Another derives from Su Chasheng who was Minister of Justice under King Wu of the Zhou dynasty and revived the former region of Su as his fief, with a new capital city at Wen (modern Wen County in Henan). He is also considered to be the ancestor of the Wen family.

Prior to the Qin Dynasty, the Su clan mainly resided in Henan and Hebei, but, during the Warring States period, one group moved southward into Hubei and Hunan and another west into Shaanxi. Under the Qin and Han, this Shaanxi clan became a prominent and distinguished family while a third group of clans moved east into Shandong.

Another origin was from a Han-era ethnic group in Liaodong, whose family name Wuyuanyousu (烏垣有蘇) was later shortened into Su during the Northern Wei.

Large numbers of Su moved into Sichuan and Fujian during the Tang Dynasty. During the Northern Song, they moved further southward to Guizhou, Guangdong, and Guangxi. Their current relative popularity on Taiwan began following migrations during the Ming and Qing.

Other surnames[edit]

The unrelated surname (宿) is much less common. It was listed 266th among the Hundred Family Surnames.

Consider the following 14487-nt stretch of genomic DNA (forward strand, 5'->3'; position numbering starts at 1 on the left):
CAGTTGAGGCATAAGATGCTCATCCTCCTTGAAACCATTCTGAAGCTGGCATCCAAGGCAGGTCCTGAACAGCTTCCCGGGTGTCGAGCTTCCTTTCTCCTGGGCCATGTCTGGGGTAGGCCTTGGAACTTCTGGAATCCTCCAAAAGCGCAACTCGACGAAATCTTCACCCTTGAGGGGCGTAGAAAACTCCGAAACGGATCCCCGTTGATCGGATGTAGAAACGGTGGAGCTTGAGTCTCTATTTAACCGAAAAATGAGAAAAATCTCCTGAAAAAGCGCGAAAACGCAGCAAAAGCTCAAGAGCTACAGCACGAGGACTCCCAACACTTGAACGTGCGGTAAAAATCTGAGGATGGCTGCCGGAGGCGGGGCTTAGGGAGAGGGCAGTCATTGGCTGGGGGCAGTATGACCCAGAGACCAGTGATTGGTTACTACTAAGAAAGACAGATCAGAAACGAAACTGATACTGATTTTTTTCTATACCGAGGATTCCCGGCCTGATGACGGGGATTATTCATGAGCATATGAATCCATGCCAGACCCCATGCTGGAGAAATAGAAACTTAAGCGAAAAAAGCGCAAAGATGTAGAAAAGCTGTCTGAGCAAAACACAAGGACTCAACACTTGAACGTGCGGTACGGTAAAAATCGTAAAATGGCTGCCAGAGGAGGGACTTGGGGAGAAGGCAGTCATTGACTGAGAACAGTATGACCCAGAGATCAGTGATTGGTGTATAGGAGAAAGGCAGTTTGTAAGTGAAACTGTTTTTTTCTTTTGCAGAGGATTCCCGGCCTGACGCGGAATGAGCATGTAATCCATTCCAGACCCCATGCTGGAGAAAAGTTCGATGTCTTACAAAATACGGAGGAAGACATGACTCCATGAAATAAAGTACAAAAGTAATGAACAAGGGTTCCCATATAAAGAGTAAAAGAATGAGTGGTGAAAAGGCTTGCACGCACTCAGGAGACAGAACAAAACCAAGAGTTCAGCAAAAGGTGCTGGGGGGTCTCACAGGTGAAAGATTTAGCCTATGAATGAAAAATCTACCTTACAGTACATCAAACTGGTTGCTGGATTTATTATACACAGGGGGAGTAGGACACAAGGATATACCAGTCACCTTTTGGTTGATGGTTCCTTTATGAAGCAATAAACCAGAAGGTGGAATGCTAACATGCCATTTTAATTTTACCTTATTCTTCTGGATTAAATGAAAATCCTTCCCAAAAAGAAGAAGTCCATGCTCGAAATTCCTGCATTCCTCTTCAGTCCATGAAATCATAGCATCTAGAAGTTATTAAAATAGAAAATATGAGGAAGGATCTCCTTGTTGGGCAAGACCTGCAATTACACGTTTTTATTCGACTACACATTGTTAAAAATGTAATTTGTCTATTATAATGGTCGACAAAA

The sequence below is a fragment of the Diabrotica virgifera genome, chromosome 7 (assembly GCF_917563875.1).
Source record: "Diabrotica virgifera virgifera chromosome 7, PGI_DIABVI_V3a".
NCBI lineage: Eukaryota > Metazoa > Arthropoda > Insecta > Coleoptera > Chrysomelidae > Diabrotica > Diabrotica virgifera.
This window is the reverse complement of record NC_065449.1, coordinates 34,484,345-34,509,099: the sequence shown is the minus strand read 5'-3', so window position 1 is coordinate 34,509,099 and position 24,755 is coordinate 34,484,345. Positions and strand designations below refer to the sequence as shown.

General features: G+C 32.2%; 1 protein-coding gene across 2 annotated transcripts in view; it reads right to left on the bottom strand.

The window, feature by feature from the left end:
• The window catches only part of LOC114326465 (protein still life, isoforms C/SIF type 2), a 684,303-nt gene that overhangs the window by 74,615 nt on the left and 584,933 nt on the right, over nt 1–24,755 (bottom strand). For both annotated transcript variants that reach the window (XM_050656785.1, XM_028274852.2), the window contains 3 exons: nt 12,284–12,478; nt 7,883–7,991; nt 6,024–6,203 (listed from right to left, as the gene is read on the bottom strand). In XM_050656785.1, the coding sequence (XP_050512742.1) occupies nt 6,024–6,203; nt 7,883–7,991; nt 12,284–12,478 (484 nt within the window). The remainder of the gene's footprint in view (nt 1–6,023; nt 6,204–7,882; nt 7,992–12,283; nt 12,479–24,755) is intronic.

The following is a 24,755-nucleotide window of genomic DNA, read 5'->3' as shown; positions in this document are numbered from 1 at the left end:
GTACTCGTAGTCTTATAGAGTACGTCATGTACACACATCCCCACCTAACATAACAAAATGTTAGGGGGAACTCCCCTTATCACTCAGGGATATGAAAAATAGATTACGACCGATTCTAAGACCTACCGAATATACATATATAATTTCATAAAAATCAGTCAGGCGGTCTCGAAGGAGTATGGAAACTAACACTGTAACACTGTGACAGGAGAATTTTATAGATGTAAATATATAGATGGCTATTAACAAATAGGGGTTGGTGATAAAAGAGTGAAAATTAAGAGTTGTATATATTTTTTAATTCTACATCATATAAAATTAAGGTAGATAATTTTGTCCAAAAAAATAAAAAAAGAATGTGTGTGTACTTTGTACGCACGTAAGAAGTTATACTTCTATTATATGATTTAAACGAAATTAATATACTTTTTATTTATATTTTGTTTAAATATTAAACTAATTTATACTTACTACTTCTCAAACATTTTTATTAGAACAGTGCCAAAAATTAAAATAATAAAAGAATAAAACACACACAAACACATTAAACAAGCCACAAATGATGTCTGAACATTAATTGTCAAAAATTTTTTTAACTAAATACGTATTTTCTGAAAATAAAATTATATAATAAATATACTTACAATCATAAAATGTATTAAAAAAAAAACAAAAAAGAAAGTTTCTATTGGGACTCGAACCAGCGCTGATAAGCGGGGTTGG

Another surname (also ) is very rare.

is the romanization of the uncommon Japanese surname written in Kanji, which derived from the Chinese surname Cao.

In the Philippines, "Solon" a rare family name, is from the surname So/Su. The reason behind the original Chinese name So becoming "Solon" is due to the Spaniards during the Spanish Colonial Period.

Notable people with the surname Su[edit]

World Federation of Soh Associations[edit]

Over 1,000 representatives of Soh Clan Associations from around the world meet every two years at the Congress of the World Federation of Soh Associations. Participants hail from China, Taiwan, Malaysia, Indonesia, Thailand, the Philippines, Australia, America and Europe. The first congress was held in Manila in 1994.[7]

References[edit]

  1. ^ Yang Xuxian. 《台灣百大姓氏》[Taiwan's Hundred 'Big Families']. (Chinese)
  2. ^ a b US Census Bureau. Op. cit. Public Broadcasting Service. "How Popular Is Your Last Name?" Accessed 6 Apr 2012.
  3. ^ Shah, B. R.; Chiu, M.; Amin, S.; Ramani, M.; Sadry, S.; Tu, J. V. (2010). "Surname lists to identify South Asian and Chinese ethnicity from secondary data in Ontario, Canada: A validation study". BMC Medical Research Methodology. 10: 42. doi:10.1186/1471-2288-10-42. PMC 2877682Freely accessible. PMID 20470433. 
  4. ^ Baxter, Wm. H. & Sagart, Laurent. "Baxter–Sagart Old Chinese Reconstruction".  (1.93 MB), p. 126. 2011. Accessed 11 October 2011.
  5. ^ Yutopian.com. "Origin of the surname Su, Soo, So".
  6. ^ People's Daily Online. "History of Chinese surname: Su"
  7. ^ "Soh Associations takes its congress to the sea". TTGmice. Retrieved 30 November 2012.